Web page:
The content of these pages is developed and maintained by, and is the sole responsibility of, the individual senator's office and may not reflect the views of the Nebraska Legislature. Questions and comments about the content should be directed to the senator's office at email@example.com
While the valuation of property subject to taxation by a political subdivision is dictated by market conditions and subject to the Uniformity Clause of the Nebraska Constitution, the amount of tax collected per $100 of valuation, called the tax levy, is set by each political subdivision annually. An examination of your property tax statement lists which political subdivisions you are paying taxes to and the levy rate. Expressed as a decimal figure, the rate is calculated as a percentage of total valuation collected in taxes.
To illustrate, you own a home with an assessed value of $100,000. The levy for your public school is .95, your community college is .1125, and your natural resources district is .045. Annually, you would pay taxes of $950 to your school district, $112.50 to your community college, and $45 to your NRD. If you own an 80 acre parcel of farmground with a market value of $5,000/acre your valuation for taxation purposes would be 75% of market value, or a total of $300,000. The same rates would apply. Tax levies are also subject to the Uniformity Clause in the sense that the rate must be uniform throughout the political subdivision, regardless of class of property.
The tax levy is under the sole authority of the political subdivision that charges the tax. The board of a political subdivision will establish its budget for the year, reflecting the revenue it must collect from property taxes. Using the total value of taxable property from the assessment and equalization process, the local board sets the levy to match revenue to their budget. The levy can be kept the same, lowered, or raised. A common statement is that a subdivision is “levy neutral”, meaning they have not changed their tax levy from year to year. That does not mean they are collecting and spending the same amount of taxes.
The only control of tax levies at the state level is in the form of limits. Established in state statute, levy caps set a maximum rate a political subdivision can charge. School districts have a levy limit of 1.05, the highest of all political subdivisions. Counties and cities are limited total levy of 0.45, with an additional 0.05 for joint agreements and the option to designate a portion to other agencies within the county or city, such as county fair boards, hospital districts, fire districts. Natural resources districts are authorized to levy up to $0.045, community colleges having a levy limit of $0.1125, and educational service units have a limit of $0.015.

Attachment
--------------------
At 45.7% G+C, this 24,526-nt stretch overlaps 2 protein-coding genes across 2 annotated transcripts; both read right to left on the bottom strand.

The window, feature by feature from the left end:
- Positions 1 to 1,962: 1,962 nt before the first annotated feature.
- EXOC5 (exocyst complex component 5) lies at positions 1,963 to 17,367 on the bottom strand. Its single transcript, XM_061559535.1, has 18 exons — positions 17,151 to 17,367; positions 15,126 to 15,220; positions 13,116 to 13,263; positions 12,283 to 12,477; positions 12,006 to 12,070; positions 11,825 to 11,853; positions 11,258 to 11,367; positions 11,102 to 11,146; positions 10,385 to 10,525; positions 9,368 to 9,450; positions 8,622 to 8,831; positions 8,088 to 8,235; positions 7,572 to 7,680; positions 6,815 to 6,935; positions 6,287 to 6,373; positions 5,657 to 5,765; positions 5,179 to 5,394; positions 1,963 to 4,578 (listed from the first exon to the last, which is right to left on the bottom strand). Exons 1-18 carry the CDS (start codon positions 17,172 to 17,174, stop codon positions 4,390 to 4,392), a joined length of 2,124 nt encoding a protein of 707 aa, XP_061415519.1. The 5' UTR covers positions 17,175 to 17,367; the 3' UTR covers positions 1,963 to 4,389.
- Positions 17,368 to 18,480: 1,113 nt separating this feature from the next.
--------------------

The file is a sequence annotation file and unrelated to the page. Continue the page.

Any political subdivision can exceed the statutory levy limit if approved by a public vote of the people in the subdivision. Public bonds can be issued by most political subdivisions, subject to a vote of the taxpayers. Property taxes collected to repay bonds are outside of the levy limit. Additionally, some NRDs levy additional taxes to meet compliance with the Nebraska Ground Water Management and Protection Act.
Budgetary management and local authority to set property tax levies is a reflection of the value among Nebraska voters of local control. Locally elected officials with the best knowledge of the needs and challenges of a community control the cost to educate a child, maintain local services, manage ground water, and provide vocational education. Local voters have a direct say in whether to issue bonds for school construction, city infrastructure upgrades, or hospital expansion. Local voters determine what the spending priorities are within each local community. As taxpayers and voters, every Nebraskan has an ability to influence the amount they pay in property taxes by engaging in the budget process with their local governments. I encourage citizens to do so.
There are several policy issues at the state level which can address the fundamental process of the property tax system. Next week I will address the state policy issues and the impact they may have on local control, alternatives to revenue sources based on property, and the state budget.
Your voice is important in these conversations. Examine your property tax statements, understand the needs of local spending, and talk to your local officials about the challenges they face. If you have any questions regarding property tax levies or any other issue across the state, please do not hesitate to contact my office by email at firstname.lastname@example.org or 402-471-2732. For daily updates, please follow me on Twitter @JohnKuehnDVM.
Senator John Kuehn, District 38